Those of a certain age may become nostalgic when watching Don Draper toss back martinis at lunch. But those yearning for a return to the “Mad Men” era will have to get a lunch break before worrying about what they'll be quaffing at lunch.
Most of us, it turns out, are still chained to our desks at lunch, with less than 20% using their full lunch break and 9% not taking any time for lunch at all, according to a new survey from Birra Moretti, an Italian brewer.
We can dream though.
The survey found that roughly 20% of us are “inclined” to order an alcoholic beverage at lunch. Of course, being included to order a cold one or toss back a double vodka aren't quite the same, now are they?
The survey may have measured how many of us actually act on the impulse but if it did, Birra Moretti isn't telling. Ask any bartender or waiter, though, and they'll tell you lunchtime imbibing is about as common in the U.S. today as commuting by unicycle.
La bella vita
In Italy, on the other hand, both lunching and drinking are alive and well, grazie. The survey found that 100% -- yes, that's 100% -- of Italians take a lunch break, with nearly 80% leaving their workplace for their midday repast.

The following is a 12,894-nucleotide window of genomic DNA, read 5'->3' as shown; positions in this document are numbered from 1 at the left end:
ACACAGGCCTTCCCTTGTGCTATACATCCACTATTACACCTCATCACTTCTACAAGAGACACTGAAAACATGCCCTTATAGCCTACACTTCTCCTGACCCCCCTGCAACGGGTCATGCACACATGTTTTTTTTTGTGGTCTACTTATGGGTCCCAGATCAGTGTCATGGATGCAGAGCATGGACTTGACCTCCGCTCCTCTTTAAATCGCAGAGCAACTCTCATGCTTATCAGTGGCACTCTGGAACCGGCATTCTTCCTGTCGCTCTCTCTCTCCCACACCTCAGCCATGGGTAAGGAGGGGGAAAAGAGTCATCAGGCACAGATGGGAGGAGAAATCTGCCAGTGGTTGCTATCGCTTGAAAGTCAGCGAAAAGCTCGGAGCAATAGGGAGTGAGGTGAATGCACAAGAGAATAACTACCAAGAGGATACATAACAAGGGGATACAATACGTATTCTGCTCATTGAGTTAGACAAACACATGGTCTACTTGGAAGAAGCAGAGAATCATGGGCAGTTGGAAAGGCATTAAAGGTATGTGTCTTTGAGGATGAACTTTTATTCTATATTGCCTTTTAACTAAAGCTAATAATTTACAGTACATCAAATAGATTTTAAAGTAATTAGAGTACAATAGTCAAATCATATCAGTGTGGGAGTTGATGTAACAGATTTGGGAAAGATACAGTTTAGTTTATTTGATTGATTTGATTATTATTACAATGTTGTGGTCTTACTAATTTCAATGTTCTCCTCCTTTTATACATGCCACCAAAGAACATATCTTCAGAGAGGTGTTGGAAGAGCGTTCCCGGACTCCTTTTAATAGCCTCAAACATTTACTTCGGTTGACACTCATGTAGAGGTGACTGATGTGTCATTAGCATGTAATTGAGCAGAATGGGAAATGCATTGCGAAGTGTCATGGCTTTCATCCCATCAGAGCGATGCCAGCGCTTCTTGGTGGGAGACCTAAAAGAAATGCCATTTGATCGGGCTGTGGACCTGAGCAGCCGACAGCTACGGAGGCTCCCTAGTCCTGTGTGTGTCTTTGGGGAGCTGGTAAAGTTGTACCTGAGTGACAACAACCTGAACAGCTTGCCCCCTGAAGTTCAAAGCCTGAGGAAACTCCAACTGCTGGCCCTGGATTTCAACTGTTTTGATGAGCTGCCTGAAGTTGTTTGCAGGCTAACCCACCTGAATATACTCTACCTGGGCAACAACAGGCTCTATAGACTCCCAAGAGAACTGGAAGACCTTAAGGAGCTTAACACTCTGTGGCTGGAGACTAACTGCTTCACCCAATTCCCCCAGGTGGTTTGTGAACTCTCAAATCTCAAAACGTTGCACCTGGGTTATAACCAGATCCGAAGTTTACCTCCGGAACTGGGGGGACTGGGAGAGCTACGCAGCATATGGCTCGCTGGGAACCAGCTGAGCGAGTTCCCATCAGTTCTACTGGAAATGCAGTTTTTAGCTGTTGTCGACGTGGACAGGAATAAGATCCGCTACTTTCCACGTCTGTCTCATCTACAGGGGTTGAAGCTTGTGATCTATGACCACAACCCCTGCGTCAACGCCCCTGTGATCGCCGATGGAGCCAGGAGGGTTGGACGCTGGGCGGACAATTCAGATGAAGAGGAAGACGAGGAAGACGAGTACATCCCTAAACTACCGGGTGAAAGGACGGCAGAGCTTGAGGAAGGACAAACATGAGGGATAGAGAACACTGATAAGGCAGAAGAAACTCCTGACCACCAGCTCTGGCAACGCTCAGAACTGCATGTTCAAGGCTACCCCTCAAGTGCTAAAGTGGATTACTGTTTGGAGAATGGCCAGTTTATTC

And how inclined are the Italians to have a drink or two with lunch? Nearly half (48%).
Back in the day …
All of this sounds pretty good to those of us who lived through the Draper era in Manhattan. No doubt drinking at lunch is bad for the drinker but it works wonders for the morale of mid-level wage slaves who benefit from their bosses' imbibing.
Your earnest reporter once toiled in a midtown Manhattan media mill and dreaded the mornings, when top-level executives arrived scowling, hung over from the night before and fuming about the delays on the Metro North and the rotten stench bubbling up from the mean streets as they plodded the last few blocks to work. Many unpleasant meetings ensued as their displeasure flowed downhill.
But come noon, the upper crust departed with newfound alacrity for the reserved tables that awaited them nearby, double martinis already in place.
Afternoons were golden, the top executives napping quietly in their dens until late afternoon, when it was time to once again head for the bar car on the 5:30 to Stamford.
Perhaps it is this more normal rhythm of life that Birra Moretti hopes to revive with a series of lunch events it's planning for New York City this summer. “Pop-up” cafes will serve four-course meals with, of course, Italian beer. Mayor Bloomberg, who has tried to dissuade New Yorkers from following their baser instincts might not approve, but we say Salute!